The digital rights to the popular “Deal With It” meme were auctioned off online this week for more than $22,000.
The iconic meme, which features a pair of sunglasses above the phrase “Deal With It,” has remained popular online ever since being created by digital artist Ryder Ripps in 2010.
Ripps offered up not only the full rights to the meme on Wednesday but the original Photoshop template in the form of an NFT, or a non-fungible token. While anyone can simply download the Deal With It meme as they please, NFT’s offer a way for people to prove their digital ownership of an online asset using blockchain technology.
Earlier this month, another iconic meme known as Nyan Cat—an animated feline with a Pop-Tart body that leaves a rainbow in its wake—sold for nearly $600,000.
After being put up for auction on Foundation.App, a site for selling digital goods, the Deal With It meme ended up bringing in 15 Ethereum. As of Friday, that amount of cryptocurrency is worth roughly $23,009.25.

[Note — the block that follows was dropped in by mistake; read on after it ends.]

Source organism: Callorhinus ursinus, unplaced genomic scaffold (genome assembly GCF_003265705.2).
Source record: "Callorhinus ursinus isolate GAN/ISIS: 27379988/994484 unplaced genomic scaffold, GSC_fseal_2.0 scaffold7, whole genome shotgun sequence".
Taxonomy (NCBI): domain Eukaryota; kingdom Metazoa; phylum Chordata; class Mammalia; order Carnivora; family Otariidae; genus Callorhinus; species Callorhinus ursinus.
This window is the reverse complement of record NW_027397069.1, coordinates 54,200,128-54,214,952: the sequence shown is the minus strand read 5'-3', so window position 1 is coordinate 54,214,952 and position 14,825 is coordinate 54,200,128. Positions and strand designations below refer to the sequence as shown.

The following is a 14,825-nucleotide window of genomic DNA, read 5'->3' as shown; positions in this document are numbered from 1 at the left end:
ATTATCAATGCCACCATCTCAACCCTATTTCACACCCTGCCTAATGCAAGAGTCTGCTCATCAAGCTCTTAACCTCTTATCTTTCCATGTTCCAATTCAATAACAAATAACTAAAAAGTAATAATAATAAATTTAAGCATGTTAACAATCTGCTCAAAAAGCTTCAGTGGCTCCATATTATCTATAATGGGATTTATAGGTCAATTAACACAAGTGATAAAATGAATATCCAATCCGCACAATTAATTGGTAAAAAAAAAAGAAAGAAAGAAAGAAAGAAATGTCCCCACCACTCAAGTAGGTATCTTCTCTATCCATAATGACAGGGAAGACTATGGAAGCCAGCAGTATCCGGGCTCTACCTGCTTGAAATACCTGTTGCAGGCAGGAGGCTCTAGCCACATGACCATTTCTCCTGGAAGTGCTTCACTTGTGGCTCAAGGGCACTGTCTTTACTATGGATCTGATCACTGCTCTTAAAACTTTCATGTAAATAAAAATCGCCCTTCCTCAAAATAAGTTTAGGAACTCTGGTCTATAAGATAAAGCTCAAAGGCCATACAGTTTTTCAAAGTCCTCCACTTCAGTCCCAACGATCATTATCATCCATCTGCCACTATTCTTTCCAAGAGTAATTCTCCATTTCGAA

The emergence of NFTs has raised questions about the logistics of owning popular digital items. It remains unclear what exactly would happen if a meme’s owner began ordering users online to remove their own copies or if such an order would even be enforceable.
But for people like Ripps who have cashed in on the growing NFT craze, the potential problem does not seem to be of much concern. Despite previously stating that anyone could control a meme, Ripps recently said, according to the Verge, that he is no longer concerned over the meme’s fate.
“I think that’d be an interesting chapter in internet history,” Ripps said. “What’s the worst thing that happens if they do that? Someone has to take down a deal with it meme? Who cares? There’s more memes in the world.”
This week’s top technology stories
|The anger and vitriol that led to Jan. 6 hasn’t dissipated—it’s percolating online more than ever|
|Why Lina Khan put the fear of god into big tech in 2021|
|Gettr, a so-called alternative to big tech, uses Google and Facebook trackers and has serious security flaws, investigation finds|
|Why hacktivism came roaring back in 2021|
|FCC chairwoman tells Republicans she won’t cave on net neutrality|
|Sign up to receive the Daily Dot’s Internet Insider newsletter for urgent news from the frontline of online.|